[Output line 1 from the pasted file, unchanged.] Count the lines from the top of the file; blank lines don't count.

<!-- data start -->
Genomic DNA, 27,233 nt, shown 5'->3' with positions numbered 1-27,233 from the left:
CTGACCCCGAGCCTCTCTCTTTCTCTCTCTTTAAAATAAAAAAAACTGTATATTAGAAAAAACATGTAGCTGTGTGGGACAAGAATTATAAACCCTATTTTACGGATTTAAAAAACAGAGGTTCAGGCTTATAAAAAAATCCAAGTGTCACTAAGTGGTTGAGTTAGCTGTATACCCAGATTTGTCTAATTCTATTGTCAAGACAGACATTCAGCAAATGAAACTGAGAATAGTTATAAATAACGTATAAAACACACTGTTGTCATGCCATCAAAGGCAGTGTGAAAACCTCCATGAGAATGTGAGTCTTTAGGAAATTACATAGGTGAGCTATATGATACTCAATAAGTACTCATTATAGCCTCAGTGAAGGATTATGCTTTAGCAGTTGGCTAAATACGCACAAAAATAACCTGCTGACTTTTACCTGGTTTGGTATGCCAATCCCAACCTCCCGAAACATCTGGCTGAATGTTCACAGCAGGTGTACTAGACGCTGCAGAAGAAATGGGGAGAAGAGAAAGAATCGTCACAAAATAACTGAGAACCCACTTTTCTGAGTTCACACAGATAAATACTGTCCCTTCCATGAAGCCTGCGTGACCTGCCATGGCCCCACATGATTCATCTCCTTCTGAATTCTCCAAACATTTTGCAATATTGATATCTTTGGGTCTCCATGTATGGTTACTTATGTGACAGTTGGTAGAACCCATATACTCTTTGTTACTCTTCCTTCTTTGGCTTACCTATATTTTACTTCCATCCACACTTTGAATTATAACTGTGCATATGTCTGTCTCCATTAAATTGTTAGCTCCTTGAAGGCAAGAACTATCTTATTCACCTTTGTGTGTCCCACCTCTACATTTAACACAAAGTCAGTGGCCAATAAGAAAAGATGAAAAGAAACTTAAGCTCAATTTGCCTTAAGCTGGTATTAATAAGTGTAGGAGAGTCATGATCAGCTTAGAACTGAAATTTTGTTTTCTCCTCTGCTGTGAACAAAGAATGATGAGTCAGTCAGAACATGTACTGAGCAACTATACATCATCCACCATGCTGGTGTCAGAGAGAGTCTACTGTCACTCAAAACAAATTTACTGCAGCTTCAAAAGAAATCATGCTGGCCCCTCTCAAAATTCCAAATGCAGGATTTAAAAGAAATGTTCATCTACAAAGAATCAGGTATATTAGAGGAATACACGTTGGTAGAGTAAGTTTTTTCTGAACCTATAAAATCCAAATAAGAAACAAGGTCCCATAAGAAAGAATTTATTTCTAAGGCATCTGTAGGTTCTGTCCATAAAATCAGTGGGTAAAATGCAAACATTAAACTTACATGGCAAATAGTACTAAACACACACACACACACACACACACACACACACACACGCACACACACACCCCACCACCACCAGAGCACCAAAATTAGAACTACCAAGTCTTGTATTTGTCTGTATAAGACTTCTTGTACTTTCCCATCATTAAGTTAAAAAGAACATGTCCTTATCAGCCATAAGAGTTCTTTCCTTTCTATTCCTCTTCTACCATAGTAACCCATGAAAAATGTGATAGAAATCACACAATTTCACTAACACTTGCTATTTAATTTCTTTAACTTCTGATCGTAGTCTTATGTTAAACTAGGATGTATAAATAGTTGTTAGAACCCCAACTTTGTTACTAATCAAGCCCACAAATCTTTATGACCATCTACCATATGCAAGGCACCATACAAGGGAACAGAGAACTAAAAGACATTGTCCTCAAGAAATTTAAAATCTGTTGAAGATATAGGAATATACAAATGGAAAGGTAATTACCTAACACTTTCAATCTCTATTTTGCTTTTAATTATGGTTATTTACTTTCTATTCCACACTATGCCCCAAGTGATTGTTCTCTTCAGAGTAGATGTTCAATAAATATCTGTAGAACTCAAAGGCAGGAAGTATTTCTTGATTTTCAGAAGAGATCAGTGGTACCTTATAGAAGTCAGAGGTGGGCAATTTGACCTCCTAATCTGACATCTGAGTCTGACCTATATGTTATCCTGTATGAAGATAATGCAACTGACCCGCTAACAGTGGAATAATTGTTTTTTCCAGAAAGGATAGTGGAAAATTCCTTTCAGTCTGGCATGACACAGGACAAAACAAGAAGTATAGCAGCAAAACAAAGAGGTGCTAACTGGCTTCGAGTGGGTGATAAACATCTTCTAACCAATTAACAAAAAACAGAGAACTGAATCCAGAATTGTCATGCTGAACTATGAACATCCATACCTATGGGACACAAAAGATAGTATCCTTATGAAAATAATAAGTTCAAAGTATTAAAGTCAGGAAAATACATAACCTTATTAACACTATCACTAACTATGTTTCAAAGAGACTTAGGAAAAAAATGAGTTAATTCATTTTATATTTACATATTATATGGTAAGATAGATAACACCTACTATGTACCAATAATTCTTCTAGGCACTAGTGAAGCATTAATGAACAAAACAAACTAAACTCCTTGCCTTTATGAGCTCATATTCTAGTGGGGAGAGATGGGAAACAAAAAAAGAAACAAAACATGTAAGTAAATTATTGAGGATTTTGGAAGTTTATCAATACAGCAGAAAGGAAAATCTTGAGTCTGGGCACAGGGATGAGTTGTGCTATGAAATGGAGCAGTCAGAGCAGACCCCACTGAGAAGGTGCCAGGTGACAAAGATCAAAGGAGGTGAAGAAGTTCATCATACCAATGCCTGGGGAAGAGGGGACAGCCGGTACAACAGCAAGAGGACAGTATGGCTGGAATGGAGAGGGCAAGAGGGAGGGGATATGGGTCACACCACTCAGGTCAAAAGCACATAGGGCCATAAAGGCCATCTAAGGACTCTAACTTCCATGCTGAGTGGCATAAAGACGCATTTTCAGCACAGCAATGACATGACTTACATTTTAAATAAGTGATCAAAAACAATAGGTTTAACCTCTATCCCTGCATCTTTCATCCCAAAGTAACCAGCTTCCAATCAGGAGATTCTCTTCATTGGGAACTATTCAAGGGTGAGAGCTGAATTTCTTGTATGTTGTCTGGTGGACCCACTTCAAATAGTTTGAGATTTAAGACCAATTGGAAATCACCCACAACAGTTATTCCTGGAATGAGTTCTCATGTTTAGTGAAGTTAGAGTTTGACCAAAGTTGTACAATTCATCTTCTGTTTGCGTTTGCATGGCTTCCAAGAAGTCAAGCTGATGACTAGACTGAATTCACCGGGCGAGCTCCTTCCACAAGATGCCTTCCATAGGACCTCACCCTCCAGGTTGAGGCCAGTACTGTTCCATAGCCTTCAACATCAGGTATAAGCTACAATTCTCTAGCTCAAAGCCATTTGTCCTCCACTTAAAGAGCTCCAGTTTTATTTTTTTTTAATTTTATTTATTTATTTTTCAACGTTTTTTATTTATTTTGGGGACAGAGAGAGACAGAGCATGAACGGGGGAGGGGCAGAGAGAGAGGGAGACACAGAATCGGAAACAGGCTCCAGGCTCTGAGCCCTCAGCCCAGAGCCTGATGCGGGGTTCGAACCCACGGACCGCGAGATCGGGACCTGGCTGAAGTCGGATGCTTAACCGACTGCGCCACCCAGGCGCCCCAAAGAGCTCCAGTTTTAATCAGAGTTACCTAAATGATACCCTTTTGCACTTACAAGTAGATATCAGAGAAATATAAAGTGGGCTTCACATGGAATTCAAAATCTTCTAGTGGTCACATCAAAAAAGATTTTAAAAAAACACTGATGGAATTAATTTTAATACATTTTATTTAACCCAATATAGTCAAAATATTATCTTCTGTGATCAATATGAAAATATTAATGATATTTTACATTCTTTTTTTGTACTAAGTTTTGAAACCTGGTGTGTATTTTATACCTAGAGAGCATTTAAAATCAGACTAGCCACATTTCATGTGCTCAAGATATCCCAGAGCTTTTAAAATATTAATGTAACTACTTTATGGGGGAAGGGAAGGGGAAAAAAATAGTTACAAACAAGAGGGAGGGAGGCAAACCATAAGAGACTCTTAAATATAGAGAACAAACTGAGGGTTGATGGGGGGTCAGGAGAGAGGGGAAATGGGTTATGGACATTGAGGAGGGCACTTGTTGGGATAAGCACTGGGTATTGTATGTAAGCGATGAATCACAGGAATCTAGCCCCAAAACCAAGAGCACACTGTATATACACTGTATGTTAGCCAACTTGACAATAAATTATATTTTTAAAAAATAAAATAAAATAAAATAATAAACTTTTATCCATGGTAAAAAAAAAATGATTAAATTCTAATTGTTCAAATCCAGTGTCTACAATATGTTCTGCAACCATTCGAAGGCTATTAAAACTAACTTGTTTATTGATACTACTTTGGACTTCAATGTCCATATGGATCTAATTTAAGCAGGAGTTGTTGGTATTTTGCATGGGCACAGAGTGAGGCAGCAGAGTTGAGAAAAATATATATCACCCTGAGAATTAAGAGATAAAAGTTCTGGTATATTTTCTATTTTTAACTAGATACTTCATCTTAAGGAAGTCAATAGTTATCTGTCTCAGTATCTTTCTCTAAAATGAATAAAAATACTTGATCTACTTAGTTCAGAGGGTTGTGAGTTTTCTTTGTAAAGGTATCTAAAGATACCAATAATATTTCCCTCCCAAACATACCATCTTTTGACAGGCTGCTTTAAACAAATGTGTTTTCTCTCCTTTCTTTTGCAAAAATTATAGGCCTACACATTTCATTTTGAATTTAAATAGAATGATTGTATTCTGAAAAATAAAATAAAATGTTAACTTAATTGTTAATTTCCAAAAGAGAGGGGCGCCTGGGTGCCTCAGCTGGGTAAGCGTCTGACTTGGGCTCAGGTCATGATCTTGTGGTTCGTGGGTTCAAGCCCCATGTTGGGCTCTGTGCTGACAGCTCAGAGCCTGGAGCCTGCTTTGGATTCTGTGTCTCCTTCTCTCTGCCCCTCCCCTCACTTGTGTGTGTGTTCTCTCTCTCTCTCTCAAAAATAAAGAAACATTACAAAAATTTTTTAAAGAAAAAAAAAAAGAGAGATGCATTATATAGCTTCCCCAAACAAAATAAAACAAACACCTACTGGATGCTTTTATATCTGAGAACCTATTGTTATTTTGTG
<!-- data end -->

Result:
Genomic DNA, 27,233 nt, shown 5'->3' with positions numbered 1-27,233 from the left: